The Law of War: Criteria for a “Report Card”
Nicolas N. Kittrie, American University Washington College of Law
The Changing Challenges of War (1907-2007): How Has Humanitarian Law Responded?
Marco Sassoli, Professor, University of Geneva, Geneva, Switzerland
Scoring Success and Failures: (a) Outlawry of War; (b) Regulating Non-International Armed Conflicts; (c) Protecting Civilians; and, (d) Controlling Weapons of Mass Destruction
Yoram Dinstein, Professor, Tel Aviv University, Tel Aviv, Israel
Implementing/Enforcing Humanitarian Law: Contrasting Military v. Criminal Models; Executive v. Judicial; Retribution v. Reconciliation
Harvey Rishikof, Professor, The National War College, Washington, DC
Dedoublement Analytique or Avoiding Making a Virtue of Ignorance" ("A Citizen's Observer's View of the U.S. Approach to the 'War on Terrorism'")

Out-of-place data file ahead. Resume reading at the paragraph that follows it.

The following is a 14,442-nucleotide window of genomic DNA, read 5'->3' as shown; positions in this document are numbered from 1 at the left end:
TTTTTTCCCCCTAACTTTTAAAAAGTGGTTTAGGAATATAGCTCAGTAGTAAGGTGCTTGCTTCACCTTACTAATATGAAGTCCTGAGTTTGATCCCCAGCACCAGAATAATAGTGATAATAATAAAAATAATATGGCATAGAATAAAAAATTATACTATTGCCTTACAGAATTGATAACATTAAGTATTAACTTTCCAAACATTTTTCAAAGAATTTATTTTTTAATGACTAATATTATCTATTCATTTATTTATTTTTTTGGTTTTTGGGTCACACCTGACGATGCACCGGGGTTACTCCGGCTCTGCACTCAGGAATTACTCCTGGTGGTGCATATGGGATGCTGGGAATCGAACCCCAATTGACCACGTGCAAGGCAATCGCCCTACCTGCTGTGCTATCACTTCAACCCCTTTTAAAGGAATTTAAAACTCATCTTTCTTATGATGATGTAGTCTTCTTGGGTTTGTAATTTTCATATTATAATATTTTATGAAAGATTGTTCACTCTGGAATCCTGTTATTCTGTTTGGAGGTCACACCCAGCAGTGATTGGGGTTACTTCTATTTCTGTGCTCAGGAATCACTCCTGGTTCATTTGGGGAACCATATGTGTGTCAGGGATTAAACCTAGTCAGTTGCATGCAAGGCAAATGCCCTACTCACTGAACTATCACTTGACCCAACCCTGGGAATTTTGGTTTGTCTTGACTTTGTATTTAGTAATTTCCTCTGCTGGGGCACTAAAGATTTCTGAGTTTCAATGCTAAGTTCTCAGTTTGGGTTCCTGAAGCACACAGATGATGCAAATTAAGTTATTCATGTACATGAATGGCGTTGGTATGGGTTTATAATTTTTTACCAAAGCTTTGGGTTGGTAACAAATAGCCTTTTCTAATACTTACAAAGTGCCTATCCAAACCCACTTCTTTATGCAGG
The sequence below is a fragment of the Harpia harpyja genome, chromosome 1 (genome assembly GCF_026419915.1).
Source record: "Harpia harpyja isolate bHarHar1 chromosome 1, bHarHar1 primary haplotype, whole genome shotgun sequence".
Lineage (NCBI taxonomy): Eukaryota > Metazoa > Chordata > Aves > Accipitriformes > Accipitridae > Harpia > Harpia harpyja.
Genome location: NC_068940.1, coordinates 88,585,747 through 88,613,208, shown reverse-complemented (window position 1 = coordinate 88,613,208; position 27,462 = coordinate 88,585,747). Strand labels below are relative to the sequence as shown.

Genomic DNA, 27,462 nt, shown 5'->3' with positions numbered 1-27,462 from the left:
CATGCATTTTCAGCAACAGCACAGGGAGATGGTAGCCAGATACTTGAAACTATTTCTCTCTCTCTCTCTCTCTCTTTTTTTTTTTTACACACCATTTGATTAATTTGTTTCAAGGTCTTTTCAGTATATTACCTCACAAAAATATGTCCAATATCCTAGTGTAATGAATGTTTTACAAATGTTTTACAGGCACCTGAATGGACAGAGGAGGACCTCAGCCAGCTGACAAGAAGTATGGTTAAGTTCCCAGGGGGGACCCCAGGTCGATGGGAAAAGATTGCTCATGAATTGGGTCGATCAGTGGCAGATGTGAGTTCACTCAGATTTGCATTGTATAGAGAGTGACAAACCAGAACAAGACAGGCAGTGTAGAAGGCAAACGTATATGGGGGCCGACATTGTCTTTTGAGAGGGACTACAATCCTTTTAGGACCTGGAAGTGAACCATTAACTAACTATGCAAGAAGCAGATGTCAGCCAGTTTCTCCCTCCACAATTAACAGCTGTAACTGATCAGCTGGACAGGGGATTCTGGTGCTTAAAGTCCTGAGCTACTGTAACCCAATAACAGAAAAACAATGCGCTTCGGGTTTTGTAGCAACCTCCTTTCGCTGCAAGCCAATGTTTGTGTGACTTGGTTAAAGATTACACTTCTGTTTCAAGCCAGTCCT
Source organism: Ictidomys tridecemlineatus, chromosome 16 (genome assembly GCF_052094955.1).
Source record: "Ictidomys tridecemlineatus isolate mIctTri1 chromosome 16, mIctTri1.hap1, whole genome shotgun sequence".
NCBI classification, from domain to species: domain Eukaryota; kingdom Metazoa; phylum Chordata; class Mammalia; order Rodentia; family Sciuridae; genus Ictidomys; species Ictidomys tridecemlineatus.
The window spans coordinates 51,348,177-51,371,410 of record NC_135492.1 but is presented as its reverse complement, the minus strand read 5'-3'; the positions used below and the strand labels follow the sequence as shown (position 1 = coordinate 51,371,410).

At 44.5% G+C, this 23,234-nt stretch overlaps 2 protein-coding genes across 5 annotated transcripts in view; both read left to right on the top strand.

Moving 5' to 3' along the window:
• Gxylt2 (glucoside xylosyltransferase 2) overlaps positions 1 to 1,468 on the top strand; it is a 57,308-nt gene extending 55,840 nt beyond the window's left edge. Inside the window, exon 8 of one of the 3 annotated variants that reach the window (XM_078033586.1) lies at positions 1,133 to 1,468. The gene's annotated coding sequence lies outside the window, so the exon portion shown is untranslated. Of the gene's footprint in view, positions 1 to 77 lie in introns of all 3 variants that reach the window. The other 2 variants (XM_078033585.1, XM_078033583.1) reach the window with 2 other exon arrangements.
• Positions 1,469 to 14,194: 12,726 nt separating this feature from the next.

Benjamin Griffith Davis, University of Toledo College of Law
Restorative Justice in Societies Emerging from Civil War: The Viability of an Integrated Response to War Crimes Against Civilian
Jennifer Moore, University of New Mexico School of Law
The Challenge of Fragmentation of IHL regarding the Protection of Civilians -- An Islamic Perspective
Anicee Van Engeland, Jurist and Political Analyst, European University Institute, Max Weber Program, San Domenico, Italy
The main task of the panel will be to survey the changing challenges posed by war during the 20th Century, as a result of the dramatic changes in the characteristics of armed conflicts, and to assess the law’s responses.
The focus of the panel will be on how the law’s objectives and diverse protected communities (i.e., belligerents, sick and wounded, prisoners of war and civilians) have fared in view of the changes in the conduct of warfare and the law. The century’s dramatic developments, affecting both jus ad bellum and jus in bello, have included several noted conceptual and operational transitions: